How to Write Your Reference letter

UK Application Guide

Application Guide

7. Reference Letter

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Your reference letter, or “teacher’s recommendation”, is a part of your application that you cannot control the content yourself. However, what you can do is to maximize your chances for a more successful reference letter, in two ways:

  1. Pick a suitable writer for your reference letter
  2.     Help the writer formulate the contents of the letter by providing information, both about your personal profile and about the university and programme that you are applying for



Length of the reference letter

The reference letter can be up to 4000 characters (including spaces) long, just like your Personal Statement. This equates to roughly 600 words.



Purpose of the reference letter

UCAS describes the reference letter in the following way:

“UCAS references are designed to provide universities and colleges with an informed and academic assessment of an applicant’s suitability for further study. It is the only part of the application that the applicants do not write themselves.”



Contents of the reference letter

A good reference letter should include the following information:

  •  Academic performance in high school
  •  Potential for success in university
  •  How the student’s profile suits the programme/school applied for
  •  Personal qualities that are of value in a university environment
  •  How the student can contribute to the university environment outside of the classroom



Choosing the right teacher

British high school teachers have a lot of experience writing reference letters since all their students need a letter for their university application. Additionally, most of them are English native speakers with good resources at hand to assist them in writing their letters. In other countries, however, teachers lack all these advantages. To ensure yourself of a strong letter, you need to provide this assistance to your teacher. Following is a list of helpful tools to increase your chances of a strong reference letter:

  •  If your teacher prefers writing in their native language, make sure to arrange for proper translation of the letter. Perhaps ask your English teacher to translate it? The universities understand that foreign teachers sometimes lack the necessary skills, and thus do not require perfect English in your reference letter (as opposed to your Personal Statement).
  •  Choose a teacher who knows you well and who can provide a detailed description of your good qualities, preferably with the help of concrete examples. This will strengthen the credibility of the letter and give the admissions committees evidence of your good qualities.
  •  Make sure that the teacher understands which content the universities are expecting from the letter. Perhaps even show the teacher the list below.
  •  It may be tempting to have some famous person write your letter. Avoid this unless the person knows you well. The important thing here is what the person says about you, not what he/she has achieved himself.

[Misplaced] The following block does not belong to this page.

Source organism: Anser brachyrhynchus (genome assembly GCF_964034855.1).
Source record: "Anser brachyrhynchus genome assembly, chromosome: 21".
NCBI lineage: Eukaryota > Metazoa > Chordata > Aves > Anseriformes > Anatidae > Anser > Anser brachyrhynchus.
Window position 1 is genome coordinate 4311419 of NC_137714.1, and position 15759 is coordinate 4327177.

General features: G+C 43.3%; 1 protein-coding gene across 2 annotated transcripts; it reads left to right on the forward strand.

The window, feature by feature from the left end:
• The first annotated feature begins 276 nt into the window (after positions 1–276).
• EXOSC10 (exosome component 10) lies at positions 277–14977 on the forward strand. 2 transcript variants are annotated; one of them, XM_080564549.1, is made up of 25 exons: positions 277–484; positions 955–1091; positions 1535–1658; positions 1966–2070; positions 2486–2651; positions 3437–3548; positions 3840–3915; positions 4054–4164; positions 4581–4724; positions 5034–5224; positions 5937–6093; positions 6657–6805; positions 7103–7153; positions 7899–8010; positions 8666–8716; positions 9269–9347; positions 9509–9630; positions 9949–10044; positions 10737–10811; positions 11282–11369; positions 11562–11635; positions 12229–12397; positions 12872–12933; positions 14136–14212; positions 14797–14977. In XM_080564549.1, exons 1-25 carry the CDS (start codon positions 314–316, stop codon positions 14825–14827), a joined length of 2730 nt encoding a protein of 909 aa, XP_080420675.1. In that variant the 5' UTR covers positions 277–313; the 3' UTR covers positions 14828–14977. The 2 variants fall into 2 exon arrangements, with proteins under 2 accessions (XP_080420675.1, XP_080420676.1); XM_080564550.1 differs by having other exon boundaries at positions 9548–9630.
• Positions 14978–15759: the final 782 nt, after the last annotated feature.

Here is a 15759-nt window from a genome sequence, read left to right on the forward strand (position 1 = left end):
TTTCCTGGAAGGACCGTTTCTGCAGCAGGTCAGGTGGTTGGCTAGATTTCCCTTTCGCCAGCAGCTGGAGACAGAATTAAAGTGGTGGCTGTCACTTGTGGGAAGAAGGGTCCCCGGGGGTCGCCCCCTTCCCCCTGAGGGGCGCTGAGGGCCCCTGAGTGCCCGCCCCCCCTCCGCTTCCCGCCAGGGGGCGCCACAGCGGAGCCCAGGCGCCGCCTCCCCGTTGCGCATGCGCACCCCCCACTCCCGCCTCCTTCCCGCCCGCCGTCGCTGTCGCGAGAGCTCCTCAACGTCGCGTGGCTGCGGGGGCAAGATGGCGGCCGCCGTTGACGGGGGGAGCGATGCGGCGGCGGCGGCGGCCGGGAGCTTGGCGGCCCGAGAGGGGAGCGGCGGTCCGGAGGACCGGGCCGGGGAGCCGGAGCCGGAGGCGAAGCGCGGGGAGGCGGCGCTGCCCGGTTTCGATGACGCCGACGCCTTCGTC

•  Make sure that the teacher actually wants to write your reference letter. It will require a bit of extra effort from the teacher, and if he/she has a lot to do, it might affect the quality of your letter. In this case it might be wise to ask someone else.
  •  The relationship between you and the chosen teacher must be good, and the teacher should have seen some of your work. Enthusiasm, or lack thereof, will shine through in a strong reference letter.
  •  Picking a teacher within a relevant academic field is preferable. Ask your mathematics teacher to help you if you’re applying for a mathematics degree. This may be helpful, but not required.



Advice for the teacher:

  •  Your task is to give the admissions committee an idea of your student’s potential to excel in the given academic field. Thus, you need a good understanding of the student’s abilities and the contents of the programme applied to. Think about your student’s strengths, and read up on the programme on the university’s website.
  •  Remember to mainly focus on the academic abilities of your student. Things worth mentioning may be: subject related knowledge, analytical thinking, communicative abilities, study technique, team working skills, discipline, independent learning and thinking etc.
  •  Avoid exaggerated praise of your student, as this will impact the credibility of your letter. To keep your approvals on a reasonable level, you may mention how the degree can help the student develop. However, avoid any possible negative comments.
  •  Make sure to read your student’s own Personal Statement (application letter). The reference letter need not reflect everything mentioned in the Personal Statement, but the two letters should be compatible. Together, they must paint a complete picture of the student, his/her most prominent academic and personal qualities and aptness for the university programme in question.
  •  Do comment on the student’s high level of English.
  •  Initiate the letter by mentioning your relation to the student. By mentioning how long you’ve known each other, which classes you’ve taught the student in and how often you’ve met, you gain trustworthiness as a reference.



The official instructions for teachers can be found on UCAS’ website:




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